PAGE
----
Rep. Ilhan Omar (D-Minn.), who came to America as a Somali refugee as a child, similarly wrote a letter to Biden on Friday questioning the "collective self-defense" justification.


Pentagon officials would have to recuse themselves from decisions involving their former employers for four years under an amendment approved as part of the annual defense policy bill.

The law right now requires Pentagon officials to recuse themselves from decisions involving former employers for two years.

But Sen. Elizabeth Warren (D-Mass.) announced Friday the Senate Armed Services Committee agreed to her amendment to increase the recusal period during its closed-door consideration of the National Defense Authorization Act (NDAA) earlier this week.

"I was glad to see a bipartisan group of my Senate Armed Services Committee colleagues approve my plan to toughen up ethics standards at the Pentagon," Warren said in a statement. "In the future, when defense officials want to spin through the revolving door between industry and government, they'll be banned from working on issues pertaining to their former employer, clients, or competitors for four years instead of two."

Context: But its inclusion comes after Warren has been pushing Pentagon nominees to go beyond the current legal requirement for recusals.

Under Warren's questioning at his confirmation hearing, Defense Secretary Lloyd Austin agreed to recuse himself for the entirety of his tenure from decisions involving Raytheon Technologies, where he sat on the board of directors before becoming Pentagon chief.

Warren also recently secured similar commitments from Air Force Secretary nominee Frank Kendall and Heidi Shyu, who was recently confirmed as under secretary of Defense for research and engineering after Warren lifted a hold she placed on Shyu until getting that commitment.

More to come: While Warren's recusal amendment made it into the NDAA, Warren's office had said before the committee's markup of the bill that she would push for far broader ethics reforms, such as banning Pentagon officials from working for defense contractors for four years after they leave the department.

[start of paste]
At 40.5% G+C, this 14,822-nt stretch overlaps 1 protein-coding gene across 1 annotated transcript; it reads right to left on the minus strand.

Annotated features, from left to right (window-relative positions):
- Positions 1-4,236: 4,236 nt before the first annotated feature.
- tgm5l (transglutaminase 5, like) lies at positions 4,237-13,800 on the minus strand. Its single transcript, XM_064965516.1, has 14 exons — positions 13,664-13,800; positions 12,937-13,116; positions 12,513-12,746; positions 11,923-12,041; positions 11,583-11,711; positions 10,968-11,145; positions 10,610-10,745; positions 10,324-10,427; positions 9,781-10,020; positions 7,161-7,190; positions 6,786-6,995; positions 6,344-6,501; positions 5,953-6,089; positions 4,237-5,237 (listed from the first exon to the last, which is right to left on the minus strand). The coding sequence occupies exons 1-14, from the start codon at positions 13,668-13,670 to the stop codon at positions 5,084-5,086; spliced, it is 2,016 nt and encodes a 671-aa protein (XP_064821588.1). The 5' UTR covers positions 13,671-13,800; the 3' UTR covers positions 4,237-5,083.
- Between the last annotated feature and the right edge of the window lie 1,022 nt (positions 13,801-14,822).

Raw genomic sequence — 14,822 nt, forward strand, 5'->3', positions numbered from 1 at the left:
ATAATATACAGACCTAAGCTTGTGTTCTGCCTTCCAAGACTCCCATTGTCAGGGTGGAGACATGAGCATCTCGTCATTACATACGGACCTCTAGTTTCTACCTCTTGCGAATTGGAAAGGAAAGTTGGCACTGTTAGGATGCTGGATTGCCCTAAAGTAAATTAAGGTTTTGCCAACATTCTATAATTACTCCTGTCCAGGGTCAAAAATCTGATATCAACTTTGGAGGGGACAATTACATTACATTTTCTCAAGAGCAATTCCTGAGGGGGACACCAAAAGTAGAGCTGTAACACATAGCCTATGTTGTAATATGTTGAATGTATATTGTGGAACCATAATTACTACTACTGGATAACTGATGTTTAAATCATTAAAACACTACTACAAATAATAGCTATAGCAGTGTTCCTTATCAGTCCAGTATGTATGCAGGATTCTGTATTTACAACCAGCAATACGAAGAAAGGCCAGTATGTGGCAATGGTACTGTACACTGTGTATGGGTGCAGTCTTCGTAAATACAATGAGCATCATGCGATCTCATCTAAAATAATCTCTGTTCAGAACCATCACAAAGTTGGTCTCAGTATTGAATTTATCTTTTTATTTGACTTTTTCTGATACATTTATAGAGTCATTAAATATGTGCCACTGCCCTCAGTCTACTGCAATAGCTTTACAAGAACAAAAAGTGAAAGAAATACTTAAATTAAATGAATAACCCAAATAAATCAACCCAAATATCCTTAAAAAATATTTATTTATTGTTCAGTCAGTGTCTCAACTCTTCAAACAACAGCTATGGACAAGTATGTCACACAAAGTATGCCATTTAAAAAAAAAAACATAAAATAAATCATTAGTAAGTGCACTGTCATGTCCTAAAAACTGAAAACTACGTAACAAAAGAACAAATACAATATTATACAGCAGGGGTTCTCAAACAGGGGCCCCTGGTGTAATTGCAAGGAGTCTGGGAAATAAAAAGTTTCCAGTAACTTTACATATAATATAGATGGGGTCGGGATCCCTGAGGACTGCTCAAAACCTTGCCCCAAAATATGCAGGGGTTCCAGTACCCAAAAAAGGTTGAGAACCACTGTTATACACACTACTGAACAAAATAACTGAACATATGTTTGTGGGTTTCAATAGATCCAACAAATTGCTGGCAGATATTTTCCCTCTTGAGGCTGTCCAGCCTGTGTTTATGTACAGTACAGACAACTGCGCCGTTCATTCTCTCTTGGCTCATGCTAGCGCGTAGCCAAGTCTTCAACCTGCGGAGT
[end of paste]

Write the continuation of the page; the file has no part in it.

On Friday, Warren vowed to continue "fighting until all of the stronger ethics standards in my Department of Defense Ethics and Anti-Corruption Act are made into law."


The State Department on Friday announced that its second-top diplomat will lead the U.S. delegation for nuclear talks with Russia and set to take place in Geneva next week.

Deputy Secretary of State Wendy Sherman will lead the U.S. team for the first Strategic Stability Dialogue with Russia, a key meeting to discuss efforts at nonproliferation between the two nuclear powers.

The bilateral meeting will take place on Wednesday.

An earlier commitment: The meeting follows a commitment made between President Biden and Russian President Vladimir Putin and announced during their first face-to-face summit in Geneva last month.

The agreement to engage in dialogue over arms control and nuclear nonproliferation is being viewed as a promising step toward global safety and security despite deep disagreements and acrimony between Washington and Moscow.

Who is also going: Sherman will be joined by Under Secretary of State for Arms Control and International Security Bonnie Jenkins, who was confirmed by the Senate for her post Wednesday.

Jenkins was nominated by the president in January for her position but her confirmation vote was ultimately delayed by a hold from Sen. Ted Cruz (R-Texas), who is blocking confirmation votes in the Senate for at least 11 other State Department nominees.